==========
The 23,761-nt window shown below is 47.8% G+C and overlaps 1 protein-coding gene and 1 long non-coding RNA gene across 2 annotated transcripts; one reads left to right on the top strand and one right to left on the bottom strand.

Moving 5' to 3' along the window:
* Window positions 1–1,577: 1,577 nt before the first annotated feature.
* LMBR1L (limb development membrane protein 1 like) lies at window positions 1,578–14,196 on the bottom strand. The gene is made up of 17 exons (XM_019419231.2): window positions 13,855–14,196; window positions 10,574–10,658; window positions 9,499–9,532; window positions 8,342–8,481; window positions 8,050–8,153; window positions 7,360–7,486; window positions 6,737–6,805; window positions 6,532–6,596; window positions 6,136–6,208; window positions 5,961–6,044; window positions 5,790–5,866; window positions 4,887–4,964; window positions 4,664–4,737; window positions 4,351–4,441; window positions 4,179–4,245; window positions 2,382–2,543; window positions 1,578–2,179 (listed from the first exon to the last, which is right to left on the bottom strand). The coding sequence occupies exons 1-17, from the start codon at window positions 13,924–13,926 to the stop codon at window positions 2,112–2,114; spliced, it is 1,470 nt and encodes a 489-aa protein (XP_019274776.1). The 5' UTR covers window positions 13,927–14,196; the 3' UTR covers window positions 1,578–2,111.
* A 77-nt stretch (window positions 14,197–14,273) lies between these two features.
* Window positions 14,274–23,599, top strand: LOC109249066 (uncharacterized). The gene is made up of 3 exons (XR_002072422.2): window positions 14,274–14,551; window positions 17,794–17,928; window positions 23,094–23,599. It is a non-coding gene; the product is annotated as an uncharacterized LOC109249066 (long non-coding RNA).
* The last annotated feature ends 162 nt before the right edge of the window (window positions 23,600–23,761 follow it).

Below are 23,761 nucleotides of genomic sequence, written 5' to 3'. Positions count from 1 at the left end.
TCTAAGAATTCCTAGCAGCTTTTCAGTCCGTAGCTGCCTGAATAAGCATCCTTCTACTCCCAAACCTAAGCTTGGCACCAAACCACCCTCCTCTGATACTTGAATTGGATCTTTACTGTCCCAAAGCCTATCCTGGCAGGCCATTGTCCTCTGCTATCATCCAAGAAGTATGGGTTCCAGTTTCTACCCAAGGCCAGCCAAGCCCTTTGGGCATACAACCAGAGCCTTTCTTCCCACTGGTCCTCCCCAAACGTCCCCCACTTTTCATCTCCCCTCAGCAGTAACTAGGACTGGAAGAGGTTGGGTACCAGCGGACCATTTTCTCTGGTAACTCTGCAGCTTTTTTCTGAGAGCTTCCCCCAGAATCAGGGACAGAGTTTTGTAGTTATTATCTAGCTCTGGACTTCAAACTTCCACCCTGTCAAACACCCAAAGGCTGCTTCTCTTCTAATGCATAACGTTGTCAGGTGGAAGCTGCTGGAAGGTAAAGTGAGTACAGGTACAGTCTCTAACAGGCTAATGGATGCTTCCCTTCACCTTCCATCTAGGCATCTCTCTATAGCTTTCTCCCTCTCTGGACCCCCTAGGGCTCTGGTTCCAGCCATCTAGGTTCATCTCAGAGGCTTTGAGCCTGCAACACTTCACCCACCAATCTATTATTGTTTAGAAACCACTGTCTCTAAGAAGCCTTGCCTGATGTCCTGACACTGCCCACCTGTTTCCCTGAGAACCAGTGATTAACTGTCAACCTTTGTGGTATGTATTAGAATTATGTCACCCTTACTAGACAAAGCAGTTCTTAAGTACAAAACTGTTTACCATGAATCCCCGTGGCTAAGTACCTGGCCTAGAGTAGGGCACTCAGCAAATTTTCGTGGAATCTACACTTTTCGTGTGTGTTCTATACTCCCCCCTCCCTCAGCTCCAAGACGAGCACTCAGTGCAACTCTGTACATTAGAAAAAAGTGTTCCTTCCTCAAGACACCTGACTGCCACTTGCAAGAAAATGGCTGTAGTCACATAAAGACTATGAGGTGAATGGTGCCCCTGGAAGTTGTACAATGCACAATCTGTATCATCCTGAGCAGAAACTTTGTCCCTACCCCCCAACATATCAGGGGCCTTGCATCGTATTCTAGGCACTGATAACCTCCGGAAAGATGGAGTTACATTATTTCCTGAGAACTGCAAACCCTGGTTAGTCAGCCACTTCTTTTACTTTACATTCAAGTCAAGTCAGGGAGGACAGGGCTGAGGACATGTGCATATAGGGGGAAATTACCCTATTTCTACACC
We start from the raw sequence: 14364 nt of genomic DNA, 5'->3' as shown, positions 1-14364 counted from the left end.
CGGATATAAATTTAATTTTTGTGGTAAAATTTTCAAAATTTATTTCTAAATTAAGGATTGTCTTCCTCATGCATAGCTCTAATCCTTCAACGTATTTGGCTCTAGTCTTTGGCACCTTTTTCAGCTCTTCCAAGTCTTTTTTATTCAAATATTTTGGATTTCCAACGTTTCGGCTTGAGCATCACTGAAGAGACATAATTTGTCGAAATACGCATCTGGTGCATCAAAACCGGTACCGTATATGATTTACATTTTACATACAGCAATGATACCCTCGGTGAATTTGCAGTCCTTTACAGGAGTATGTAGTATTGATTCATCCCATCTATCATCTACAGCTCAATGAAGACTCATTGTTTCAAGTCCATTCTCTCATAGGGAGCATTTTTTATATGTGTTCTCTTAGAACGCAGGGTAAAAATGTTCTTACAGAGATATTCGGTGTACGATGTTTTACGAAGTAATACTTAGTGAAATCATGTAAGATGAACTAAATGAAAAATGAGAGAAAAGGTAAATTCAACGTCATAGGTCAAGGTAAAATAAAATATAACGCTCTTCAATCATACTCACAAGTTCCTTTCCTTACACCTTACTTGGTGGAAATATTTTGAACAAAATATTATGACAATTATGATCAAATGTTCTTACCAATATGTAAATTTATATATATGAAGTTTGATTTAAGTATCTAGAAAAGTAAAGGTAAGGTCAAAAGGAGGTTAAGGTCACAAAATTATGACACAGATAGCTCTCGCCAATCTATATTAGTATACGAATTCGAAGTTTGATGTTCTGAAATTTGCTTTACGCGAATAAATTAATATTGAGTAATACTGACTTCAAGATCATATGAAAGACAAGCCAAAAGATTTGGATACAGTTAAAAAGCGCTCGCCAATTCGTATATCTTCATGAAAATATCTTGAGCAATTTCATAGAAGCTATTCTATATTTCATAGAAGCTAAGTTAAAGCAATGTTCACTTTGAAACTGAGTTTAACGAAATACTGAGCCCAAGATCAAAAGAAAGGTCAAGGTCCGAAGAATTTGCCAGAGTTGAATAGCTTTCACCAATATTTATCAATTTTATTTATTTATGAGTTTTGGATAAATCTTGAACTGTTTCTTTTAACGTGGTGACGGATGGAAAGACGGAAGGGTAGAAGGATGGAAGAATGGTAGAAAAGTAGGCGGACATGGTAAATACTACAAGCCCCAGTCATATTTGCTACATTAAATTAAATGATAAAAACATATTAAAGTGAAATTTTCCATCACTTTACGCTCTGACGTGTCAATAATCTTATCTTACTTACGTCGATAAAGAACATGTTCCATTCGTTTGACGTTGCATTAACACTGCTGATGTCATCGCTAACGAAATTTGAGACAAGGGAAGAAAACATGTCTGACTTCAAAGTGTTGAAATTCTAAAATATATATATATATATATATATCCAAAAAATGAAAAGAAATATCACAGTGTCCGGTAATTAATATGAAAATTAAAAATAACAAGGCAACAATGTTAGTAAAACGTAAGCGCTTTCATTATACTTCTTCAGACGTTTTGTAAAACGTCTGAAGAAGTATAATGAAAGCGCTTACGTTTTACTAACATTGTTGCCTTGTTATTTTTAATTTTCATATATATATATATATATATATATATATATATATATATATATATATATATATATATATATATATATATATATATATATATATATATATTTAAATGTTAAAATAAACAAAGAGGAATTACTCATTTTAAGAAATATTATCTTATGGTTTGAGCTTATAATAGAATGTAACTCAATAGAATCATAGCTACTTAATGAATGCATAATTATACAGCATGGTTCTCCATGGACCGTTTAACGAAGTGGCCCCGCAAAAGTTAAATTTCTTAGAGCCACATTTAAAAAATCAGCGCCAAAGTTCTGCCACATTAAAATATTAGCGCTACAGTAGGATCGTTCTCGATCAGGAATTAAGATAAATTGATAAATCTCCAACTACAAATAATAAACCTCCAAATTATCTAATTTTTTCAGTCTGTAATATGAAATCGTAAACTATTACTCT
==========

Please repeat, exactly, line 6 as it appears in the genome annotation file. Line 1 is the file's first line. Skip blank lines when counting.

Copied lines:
* Window positions 14,274–23,599, top strand: LOC109249066 (uncharacterized). The gene is made up of 3 exons (XR_002072422.2): window positions 14,274–14,551; window positions 17,794–17,928; window positions 23,094–23,599. It is a non-coding gene; the product is annotated as an uncharacterized LOC109249066 (long non-coding RNA).